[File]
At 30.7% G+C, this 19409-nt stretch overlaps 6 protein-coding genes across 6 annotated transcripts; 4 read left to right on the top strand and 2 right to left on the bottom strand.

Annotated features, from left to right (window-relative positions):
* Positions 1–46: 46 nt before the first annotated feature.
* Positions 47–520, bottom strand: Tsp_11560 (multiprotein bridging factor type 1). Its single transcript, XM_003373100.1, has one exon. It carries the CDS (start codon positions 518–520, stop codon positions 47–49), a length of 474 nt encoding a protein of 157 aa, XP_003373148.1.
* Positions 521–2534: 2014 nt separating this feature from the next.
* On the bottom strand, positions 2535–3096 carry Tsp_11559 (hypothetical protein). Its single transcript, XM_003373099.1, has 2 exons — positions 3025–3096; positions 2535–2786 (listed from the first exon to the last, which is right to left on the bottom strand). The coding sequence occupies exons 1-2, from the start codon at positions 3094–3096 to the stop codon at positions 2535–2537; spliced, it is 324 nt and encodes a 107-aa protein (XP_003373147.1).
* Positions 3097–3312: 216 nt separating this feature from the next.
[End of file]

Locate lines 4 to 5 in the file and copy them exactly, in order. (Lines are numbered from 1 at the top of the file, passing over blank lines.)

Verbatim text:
* Positions 47–520, bottom strand: Tsp_11560 (multiprotein bridging factor type 1). Its single transcript, XM_003373100.1, has one exon. It carries the CDS (start codon positions 518–520, stop codon positions 47–49), a length of 474 nt encoding a protein of 157 aa, XP_003373148.1.
* Positions 521–2534: 2014 nt separating this feature from the next.